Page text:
Too many Marylanders want to learn


College: The state's four-year public schools don't have the space or money to accommodate all able students, forcing many to look elsewhere.

October 06, 2004|By Mike Bowler | Mike Bowler,SUN STAFF

HERE IS the problem in a nutshell:

In 2008, Maryland high schools will graduate the largest class in history. At least half of its students will want to go on to college. But Maryland's public colleges and universities don't have enough room for them.

That's very simplistic, of course. Taken as a whole, Maryland higher education may have the room, but it's unevenly distributed. The University of Maryland, College Park, the flagship school, is full to the brim. The University of Maryland Eastern Shore has the space, but how many white kids from Howard County will cross the Bay Bridge to live and study at a historically black university?

William E. Kirwan, chancellor of the University System of Maryland, sees a "perfect storm brewing." While enrollment surges, state support isn't keeping pace, forcing the schools to raise tuition, thus gradually transferring the financial burden of public higher education from taxpayer to student.

Meanwhile, selectivity in admissions "has been forced on all public universities," says C.D. "Dan" Mote Jr., president of College Park.

When Mote arrived in 1998, College Park had 17,000 applications for roughly 4,000 freshman places. Last year, applications were in the 23,000 to 24,000 range. This year, Mote predicts, College Park will offer admission to 10,000 students, 40 percent of whom will accept.

With a pool like that from which to choose, College Park and other schools at the top of the academic food chain get more selective each year. (With extra credit given for Advanced Placement courses, the average high school grade point average of incoming freshmen at some elite public universities is higher than 4.0.) Students who can't crack the flagship campus then seek admission to the "comprehensive" four-year schools, like Towson University.

These universities also become more selective, and students who can't gain admission turn to community colleges.

The result? "What's happening is that we're getting more strong students, those whose aspirations of spending four years at a state university have been deferred," says Ronald A. Williams, president of Prince George's Community College. "And so we're bifurcated, the weak students at the bottom, the strong at the top, not much change in the middle."

Calvin W. Burnett, the Maryland secretary of higher education, says the trend toward a more elite system of higher education "is very dangerous for American society. It falls right into the hands of those people who think not everyone should go to college."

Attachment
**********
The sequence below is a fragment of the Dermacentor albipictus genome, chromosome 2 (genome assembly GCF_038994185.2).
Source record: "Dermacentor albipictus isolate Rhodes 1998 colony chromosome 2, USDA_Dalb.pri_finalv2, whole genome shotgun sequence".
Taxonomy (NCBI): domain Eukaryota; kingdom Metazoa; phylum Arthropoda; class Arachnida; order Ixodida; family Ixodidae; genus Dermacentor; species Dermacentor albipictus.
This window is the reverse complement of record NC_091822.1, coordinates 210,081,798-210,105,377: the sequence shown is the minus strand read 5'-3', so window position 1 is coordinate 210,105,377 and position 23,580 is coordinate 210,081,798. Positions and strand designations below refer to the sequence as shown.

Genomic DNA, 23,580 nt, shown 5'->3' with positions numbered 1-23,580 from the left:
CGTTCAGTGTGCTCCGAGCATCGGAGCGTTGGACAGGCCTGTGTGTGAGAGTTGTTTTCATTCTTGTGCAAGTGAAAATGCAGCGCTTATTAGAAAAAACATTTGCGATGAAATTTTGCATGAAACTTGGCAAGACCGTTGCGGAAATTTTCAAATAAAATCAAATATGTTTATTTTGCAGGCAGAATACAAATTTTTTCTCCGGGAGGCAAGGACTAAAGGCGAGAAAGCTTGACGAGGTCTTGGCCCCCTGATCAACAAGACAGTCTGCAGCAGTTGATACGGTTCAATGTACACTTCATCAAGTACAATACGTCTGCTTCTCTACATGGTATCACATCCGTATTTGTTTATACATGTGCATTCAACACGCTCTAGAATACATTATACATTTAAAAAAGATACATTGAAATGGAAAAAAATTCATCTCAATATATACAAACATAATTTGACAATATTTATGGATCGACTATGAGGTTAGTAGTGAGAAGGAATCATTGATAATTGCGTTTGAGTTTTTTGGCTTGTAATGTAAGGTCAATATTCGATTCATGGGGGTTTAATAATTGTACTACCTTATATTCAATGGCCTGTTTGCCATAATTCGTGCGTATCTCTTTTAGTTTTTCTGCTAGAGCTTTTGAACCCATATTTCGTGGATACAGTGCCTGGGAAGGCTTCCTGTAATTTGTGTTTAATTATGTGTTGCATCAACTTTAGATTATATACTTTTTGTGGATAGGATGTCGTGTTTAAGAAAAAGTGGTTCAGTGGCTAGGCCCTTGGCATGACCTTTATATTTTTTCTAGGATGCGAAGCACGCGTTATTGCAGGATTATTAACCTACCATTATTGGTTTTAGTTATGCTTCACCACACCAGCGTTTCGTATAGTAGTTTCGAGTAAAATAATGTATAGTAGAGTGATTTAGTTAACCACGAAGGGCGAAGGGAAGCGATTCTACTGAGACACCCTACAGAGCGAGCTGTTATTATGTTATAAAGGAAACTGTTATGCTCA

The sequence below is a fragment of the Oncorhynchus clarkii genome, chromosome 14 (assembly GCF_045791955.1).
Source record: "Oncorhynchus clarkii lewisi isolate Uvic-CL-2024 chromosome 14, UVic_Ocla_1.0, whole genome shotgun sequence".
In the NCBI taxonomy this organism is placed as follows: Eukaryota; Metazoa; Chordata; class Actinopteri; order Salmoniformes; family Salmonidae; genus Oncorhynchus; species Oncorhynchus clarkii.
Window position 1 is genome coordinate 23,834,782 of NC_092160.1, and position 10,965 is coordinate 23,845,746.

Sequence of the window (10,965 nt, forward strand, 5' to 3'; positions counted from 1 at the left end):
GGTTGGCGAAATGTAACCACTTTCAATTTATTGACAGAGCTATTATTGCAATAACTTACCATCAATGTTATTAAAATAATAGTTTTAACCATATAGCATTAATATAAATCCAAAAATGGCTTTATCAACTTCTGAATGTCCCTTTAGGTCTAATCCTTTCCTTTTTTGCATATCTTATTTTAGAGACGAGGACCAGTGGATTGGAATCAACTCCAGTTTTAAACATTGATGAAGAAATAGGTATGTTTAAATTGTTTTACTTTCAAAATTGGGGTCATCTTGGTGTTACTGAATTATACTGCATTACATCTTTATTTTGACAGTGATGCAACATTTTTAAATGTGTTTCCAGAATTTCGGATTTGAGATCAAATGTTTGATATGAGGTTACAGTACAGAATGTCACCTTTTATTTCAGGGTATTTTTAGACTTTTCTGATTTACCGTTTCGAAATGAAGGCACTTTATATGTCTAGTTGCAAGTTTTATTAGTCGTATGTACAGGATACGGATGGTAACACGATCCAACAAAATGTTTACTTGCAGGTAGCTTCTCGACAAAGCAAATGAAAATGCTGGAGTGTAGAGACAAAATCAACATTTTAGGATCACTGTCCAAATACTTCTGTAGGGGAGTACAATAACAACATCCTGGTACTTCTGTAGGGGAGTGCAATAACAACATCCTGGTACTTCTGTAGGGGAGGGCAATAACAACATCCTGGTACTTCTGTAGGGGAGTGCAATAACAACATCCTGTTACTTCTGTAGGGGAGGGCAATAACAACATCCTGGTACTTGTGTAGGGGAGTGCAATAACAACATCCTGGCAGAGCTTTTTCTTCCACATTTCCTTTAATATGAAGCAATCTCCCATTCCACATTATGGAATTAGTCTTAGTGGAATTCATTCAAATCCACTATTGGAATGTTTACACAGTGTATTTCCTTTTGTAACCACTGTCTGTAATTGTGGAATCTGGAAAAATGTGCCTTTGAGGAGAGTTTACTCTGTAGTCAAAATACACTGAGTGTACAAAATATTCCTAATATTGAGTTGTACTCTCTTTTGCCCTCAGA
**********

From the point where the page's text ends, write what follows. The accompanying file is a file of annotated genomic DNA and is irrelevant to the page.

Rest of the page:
Needless to say, no higher-education official thinks Maryland is fulfilling its financial responsibility. "We still don't have the facilities to accommodate enrollment growth," says Earl S. Richardson, president of Morgan State University, where dozens of freshmen are sleeping this fall in converted lounges and other makeshift rooms. Stanley F. Battle, Richardson's counterpart at Coppin State University, says extra "enhancement" funds for historically black schools are helpful but not up to the formidable task.

Burnett heads a blue-ribbon task force that's attempting to come up with a coherent statewide plan to cope with Kirwan's perfect storm. The panel won't make recommendations until later this fall, but here are a few it's considering:

Concentrate growth in the comprehensive four-year schools: Towson, Bowie, Salisbury and Frostburg. Robert L. Caret, Towson's president, says he hopes for enough resources to handle an additional 500 to 800 students a year until the school reaches 20,000 by the end of the decade. "But accommodating growth doesn't come free," he says. "The biggest expense is hiring faculty."

Shift funds in the state's $80 million student aid program from scholarships based on academic merit to those based on need. The shift is needed, says Kirwan, because a disproportionate number of the newcomers will be low-income minorities.

Discourage those who tarry. Students who hang around for five, six and seven years before they earn a degree cost money and take up space. Kirwan says the task force is likely to recommend policies that discourage lingering, such as limiting the number of credits students can take in their majors.

Make better use of time and space, such as scheduling more classes on weekends and Fridays. (Some campuses are virtually deserted Friday afternoons.)

Expand course offerings at regional centers such as the Universities at Shady Grove in Montgomery County and online.

If Maryland doesn't get a grip on the enrollment surge, says Kirwan, "we'll have a calamity on our hands."

The irony of upheaval at troubled Walbrook High

Wouldn't you think that Walbrook High Uniform Services Academy would have enough police, fire and military officers in training to keep the peace?

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